Riptide features plenty of waterlogged areas, with movement around the island via boat very precarious. The water effects themselves are basic at best, and Drowners charge you regularly, but they defy physics and never break the surface tension of the water. Steering is tricky, and when attempted alone it's easy to be dragged from your seat, and as with driving on land, the controls are not as responsive as one perhaps would like. That said, hopping in a jeep and ploughing through crowds of zombies is consistently fun.
The four characters from the first game - Logan, Purna, Xian and Sam B - make a return, and are joined by a fifth; hand-to-hand specialist John Morgan (he also has an upgradeable kick, which is hilariously powerful). As before Logan throws weapons into enemies, Purna is a gun nut - very handy in the late game, Xian is lethal with a blade, and Sam B is good with blunt weapons. Players start at level 15, to represent their past experiences in the first game, meaning you can start specialising immediately. You can also bring your character from Dead Island to the Riptide party, if you so wish.
Each of the five playable characters has an extensive skill tree to unlock, offering players plenty of ways to mould their character into the perfect zombie killing machine. You can either boost abilities with a certain class of weapon, or increase stamina and resistance to damage. There are a lot of options, including leveling up Rage abilities. As you plough through scores of the undead you charge up this power, and when the Rage bar is full, players see red and can unleash a short, but devastating attack on their foes. It's perfect for getting out of a tricky situation, or clearing an area of ravenous undead.
While there's a couple of rough edges here and there, on the whole the game looks very nice (if that's the right word to describe a zombie apocalypse). There's a few stiff player animations - the constipated shuffle of a character carrying a quest item never fails to raise a smile - but there's a decent amount detail in the environments, enemies are easy to identify, and the damage inflicted by your weapons is gruesome and visceral.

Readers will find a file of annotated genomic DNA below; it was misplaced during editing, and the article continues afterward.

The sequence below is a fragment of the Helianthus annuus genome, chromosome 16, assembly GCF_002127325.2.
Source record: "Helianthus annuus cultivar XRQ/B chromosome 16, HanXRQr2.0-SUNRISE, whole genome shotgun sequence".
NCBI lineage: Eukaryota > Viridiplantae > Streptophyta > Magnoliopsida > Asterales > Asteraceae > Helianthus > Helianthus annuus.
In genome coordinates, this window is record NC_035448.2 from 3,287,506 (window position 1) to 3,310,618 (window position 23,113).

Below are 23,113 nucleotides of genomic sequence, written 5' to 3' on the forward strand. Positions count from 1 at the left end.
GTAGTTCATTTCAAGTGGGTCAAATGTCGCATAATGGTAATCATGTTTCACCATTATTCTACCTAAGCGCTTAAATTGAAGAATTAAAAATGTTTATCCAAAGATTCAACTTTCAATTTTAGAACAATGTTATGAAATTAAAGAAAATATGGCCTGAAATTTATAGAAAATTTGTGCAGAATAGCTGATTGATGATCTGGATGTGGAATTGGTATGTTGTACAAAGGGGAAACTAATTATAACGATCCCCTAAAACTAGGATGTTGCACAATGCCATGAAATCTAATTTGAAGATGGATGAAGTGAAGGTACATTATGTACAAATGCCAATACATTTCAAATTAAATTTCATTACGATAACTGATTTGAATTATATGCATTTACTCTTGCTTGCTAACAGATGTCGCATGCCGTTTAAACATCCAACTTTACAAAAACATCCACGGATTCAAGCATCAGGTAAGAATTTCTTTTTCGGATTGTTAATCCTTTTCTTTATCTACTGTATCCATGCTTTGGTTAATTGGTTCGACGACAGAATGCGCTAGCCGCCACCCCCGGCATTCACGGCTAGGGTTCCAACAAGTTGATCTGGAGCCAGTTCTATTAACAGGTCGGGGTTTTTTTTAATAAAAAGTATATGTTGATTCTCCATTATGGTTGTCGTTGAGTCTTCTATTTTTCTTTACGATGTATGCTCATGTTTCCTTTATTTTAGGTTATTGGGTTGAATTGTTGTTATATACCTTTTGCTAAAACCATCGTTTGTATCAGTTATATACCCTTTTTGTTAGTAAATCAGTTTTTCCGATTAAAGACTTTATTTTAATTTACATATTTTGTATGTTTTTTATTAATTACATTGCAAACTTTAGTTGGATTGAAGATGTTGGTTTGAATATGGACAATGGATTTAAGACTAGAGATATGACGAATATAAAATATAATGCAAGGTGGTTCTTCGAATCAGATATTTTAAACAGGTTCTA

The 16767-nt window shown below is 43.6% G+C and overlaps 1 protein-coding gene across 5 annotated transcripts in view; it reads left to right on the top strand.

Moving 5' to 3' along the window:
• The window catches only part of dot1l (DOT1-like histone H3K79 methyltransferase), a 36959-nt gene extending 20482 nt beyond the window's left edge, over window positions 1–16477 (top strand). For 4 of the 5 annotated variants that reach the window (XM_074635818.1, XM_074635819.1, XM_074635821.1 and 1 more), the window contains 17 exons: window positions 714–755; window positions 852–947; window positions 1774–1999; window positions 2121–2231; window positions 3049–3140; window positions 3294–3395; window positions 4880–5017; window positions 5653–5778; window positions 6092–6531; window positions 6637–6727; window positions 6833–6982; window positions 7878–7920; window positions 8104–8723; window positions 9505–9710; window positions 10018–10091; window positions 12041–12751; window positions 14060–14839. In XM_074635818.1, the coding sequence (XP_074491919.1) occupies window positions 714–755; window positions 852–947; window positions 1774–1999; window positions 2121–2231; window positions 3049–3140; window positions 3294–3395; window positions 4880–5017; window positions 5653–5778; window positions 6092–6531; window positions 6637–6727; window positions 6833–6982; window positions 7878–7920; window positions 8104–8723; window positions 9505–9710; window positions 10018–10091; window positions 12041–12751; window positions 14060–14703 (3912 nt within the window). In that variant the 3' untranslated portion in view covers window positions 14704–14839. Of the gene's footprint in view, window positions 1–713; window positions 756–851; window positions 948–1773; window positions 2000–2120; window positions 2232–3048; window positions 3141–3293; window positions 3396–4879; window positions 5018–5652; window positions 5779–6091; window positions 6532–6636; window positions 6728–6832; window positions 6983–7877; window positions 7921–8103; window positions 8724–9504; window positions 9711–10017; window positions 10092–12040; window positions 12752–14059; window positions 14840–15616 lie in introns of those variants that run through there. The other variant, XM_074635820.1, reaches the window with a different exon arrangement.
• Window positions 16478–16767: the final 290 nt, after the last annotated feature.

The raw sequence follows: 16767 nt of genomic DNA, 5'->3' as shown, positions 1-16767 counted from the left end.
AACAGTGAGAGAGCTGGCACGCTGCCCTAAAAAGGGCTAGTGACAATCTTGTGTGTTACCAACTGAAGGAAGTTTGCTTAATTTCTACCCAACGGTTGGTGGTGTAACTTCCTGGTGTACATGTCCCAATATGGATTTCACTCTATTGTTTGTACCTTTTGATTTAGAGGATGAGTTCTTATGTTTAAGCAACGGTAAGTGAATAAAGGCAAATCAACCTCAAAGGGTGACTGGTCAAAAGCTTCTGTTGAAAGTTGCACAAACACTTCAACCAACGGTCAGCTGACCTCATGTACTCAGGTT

There's a ton of content to work through, a lengthy campaign that's peppered with numerous side-missions. These are usually of the fetch-quest variety, though some are still reasonably entertaining, and it means that the already sizeable single-player campaign is elongated even further. There are some technical issues, for example, at one point after simultaneously dying my co-op companion and I spawned in an area of the map that was completely inescapable, forcing a restart. Overall it felt lacking in polish.
There's a plethora of loot to unearth, upgradable and customisable weapons, and generous skill trees to unlock. Genre fans, and those who fondly remember the original, will likely enjoy themselves on the tropical island of Palanai, there's lots to do, and plenty of zombie slaughter to engage in as you go about your business. If you're planning on picking this one up to play with friends, you're much more likely to have fun with it than the solo player, which is worth bearing in mind if you're a Billy-no-mates looking for a solid single-player experience. If that's the case, or if you're not overly fussed about killing zombies, then the glitches, repetitive tension-free gameplay and shambolic storytelling should probably be enough to make you approach this one with a degree of caution.